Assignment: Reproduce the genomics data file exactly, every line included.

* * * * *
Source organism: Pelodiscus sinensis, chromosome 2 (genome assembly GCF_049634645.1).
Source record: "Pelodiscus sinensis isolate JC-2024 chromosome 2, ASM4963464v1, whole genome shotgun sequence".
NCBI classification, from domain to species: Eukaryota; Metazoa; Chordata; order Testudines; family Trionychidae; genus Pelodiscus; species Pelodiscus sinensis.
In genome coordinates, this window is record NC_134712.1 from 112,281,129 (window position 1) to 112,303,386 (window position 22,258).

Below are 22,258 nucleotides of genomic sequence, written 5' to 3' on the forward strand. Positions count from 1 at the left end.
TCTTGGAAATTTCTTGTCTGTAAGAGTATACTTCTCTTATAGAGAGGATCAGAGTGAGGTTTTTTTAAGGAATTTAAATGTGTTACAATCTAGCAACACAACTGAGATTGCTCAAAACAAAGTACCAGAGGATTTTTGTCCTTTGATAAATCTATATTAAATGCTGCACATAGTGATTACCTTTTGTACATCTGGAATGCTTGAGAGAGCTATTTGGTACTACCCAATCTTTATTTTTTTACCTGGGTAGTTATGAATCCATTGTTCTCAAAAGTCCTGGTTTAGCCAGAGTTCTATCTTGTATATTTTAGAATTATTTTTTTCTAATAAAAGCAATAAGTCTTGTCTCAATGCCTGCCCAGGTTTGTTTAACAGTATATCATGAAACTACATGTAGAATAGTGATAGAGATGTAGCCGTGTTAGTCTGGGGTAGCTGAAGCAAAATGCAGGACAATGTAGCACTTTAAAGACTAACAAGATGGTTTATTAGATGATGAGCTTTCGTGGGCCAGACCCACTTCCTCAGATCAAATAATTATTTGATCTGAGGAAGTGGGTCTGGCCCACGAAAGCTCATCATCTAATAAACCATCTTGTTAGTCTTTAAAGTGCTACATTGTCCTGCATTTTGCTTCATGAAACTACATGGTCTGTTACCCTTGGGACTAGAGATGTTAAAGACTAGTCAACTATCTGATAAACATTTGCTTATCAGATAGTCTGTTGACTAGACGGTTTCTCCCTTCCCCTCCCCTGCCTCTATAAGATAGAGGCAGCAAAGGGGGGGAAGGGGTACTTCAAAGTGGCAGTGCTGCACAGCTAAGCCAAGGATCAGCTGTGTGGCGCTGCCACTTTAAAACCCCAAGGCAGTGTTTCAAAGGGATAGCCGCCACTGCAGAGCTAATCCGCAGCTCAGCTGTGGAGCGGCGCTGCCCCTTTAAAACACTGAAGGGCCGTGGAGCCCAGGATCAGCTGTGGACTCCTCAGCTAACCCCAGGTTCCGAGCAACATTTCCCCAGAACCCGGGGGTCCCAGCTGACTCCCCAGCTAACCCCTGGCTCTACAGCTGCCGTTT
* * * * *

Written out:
Source organism: Pelodiscus sinensis, chromosome 2 (genome assembly GCF_049634645.1).
Source record: "Pelodiscus sinensis isolate JC-2024 chromosome 2, ASM4963464v1, whole genome shotgun sequence".
NCBI classification, from domain to species: Eukaryota; Metazoa; Chordata; order Testudines; family Trionychidae; genus Pelodiscus; species Pelodiscus sinensis.
In genome coordinates, this window is record NC_134712.1 from 112,281,129 (window position 1) to 112,303,386 (window position 22,258).

Below are 22,258 nucleotides of genomic sequence, written 5' to 3' on the forward strand. Positions count from 1 at the left end.
TCTTGGAAATTTCTTGTCTGTAAGAGTATACTTCTCTTATAGAGAGGATCAGAGTGAGGTTTTTTTAAGGAATTTAAATGTGTTACAATCTAGCAACACAACTGAGATTGCTCAAAACAAAGTACCAGAGGATTTTTGTCCTTTGATAAATCTATATTAAATGCTGCACATAGTGATTACCTTTTGTACATCTGGAATGCTTGAGAGAGCTATTTGGTACTACCCAATCTTTATTTTTTTACCTGGGTAGTTATGAATCCATTGTTCTCAAAAGTCCTGGTTTAGCCAGAGTTCTATCTTGTATATTTTAGAATTATTTTTTTCTAATAAAAGCAATAAGTCTTGTCTCAATGCCTGCCCAGGTTTGTTTAACAGTATATCATGAAACTACATGTAGAATAGTGATAGAGATGTAGCCGTGTTAGTCTGGGGTAGCTGAAGCAAAATGCAGGACAATGTAGCACTTTAAAGACTAACAAGATGGTTTATTAGATGATGAGCTTTCGTGGGCCAGACCCACTTCCTCAGATCAAATAATTATTTGATCTGAGGAAGTGGGTCTGGCCCACGAAAGCTCATCATCTAATAAACCATCTTGTTAGTCTTTAAAGTGCTACATTGTCCTGCATTTTGCTTCATGAAACTACATGGTCTGTTACCCTTGGGACTAGAGATGTTAAAGACTAGTCAACTATCTGATAAACATTTGCTTATCAGATAGTCTGTTGACTAGACGGTTTCTCCCTTCCCCTCCCCTGCCTCTATAAGATAGAGGCAGCAAAGGGGGGGAAGGGGTACTTCAAAGTGGCAGTGCTGCACAGCTAAGCCAAGGATCAGCTGTGTGGCGCTGCCACTTTAAAACCCCAAGGCAGTGTTTCAAAGGGATAGCCGCCACTGCAGAGCTAATCCGCAGCTCAGCTGTGGAGCGGCGCTGCCCCTTTAAAACACTGAAGGGCCGTGGAGCCCAGGATCAGCTGTGGACTCCTCAGCTAACCCCAGGTTCCGAGCAACATTTCCCCAGAACCCGGGGGTCCCAGCTGACTCCCCAGCTAACCCCTGGCTCTACAGCTGCCGTTT